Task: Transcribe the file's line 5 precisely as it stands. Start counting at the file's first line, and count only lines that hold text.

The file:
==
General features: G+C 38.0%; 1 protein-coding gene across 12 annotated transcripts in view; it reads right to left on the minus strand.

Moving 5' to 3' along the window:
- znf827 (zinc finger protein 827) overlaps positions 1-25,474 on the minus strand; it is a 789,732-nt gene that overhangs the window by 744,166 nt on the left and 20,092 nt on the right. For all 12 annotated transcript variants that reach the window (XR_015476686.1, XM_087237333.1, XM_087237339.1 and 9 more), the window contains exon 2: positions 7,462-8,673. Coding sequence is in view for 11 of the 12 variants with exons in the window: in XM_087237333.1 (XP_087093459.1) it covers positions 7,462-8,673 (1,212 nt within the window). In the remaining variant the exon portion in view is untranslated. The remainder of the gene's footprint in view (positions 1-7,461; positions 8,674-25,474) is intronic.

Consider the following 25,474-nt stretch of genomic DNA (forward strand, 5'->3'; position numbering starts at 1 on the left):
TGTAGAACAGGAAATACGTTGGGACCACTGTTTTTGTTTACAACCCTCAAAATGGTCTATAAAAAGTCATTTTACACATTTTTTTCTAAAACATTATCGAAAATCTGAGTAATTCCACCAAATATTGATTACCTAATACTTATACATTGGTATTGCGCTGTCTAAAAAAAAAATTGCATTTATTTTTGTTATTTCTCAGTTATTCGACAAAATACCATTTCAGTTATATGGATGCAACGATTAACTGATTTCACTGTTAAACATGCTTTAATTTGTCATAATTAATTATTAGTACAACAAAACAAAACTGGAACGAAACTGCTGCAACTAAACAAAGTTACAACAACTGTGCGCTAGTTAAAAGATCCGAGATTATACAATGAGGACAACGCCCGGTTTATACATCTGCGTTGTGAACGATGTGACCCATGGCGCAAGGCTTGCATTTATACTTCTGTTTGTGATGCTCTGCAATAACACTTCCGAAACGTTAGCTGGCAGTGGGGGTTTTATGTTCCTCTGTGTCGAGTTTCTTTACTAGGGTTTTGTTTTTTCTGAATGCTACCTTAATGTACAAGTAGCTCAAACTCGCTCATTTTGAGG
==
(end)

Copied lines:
TGTAGAACAGGAAATACGTTGGGACCACTGTTTTTGTTTACAACCCTCAAAATGGTCTATAAAAAGTCATTTTACACATTTTTTTCTAAAACATTATCGAAAATCTGAGTAATTCCACCAAATATTGATTACCTAATACTTATACATTGGTATTGCGCTGTCTAAAAAAAAAATTGCATTTATTTTTGTTATTTCTCAGTTATTCGACAAAATACCATTTCAGTTATATGGATGCAACGATTAACTGATTTCACTGTTAAACATGCTTTAATTTGTCATAATTAATTATTAGTACAACAAAACAAAACTGGAACGAAACTGCTGCAACTAAACAAAGTTACAACAACTGTGCGCTAGTTAAAAGATCCGAGATTATACAATGAGGACAACGCCCGGTTTATACATCTGCGTTGTGAACGATGTGACCCATGGCGCAAGGCTTGCATTTATACTTCTGTTTGTGATGCTCTGCAATAACACTTCCGAAACGTTAGCTGGCAGTGGGGGTTTTATGTTCCTCTGTGTCGAGTTTCTTTACTAGGGTTTTGTTTTTTCTGAATGCTACCTTAATGTACAAGTAGCTCAAACTCGCTCATTTTGAGG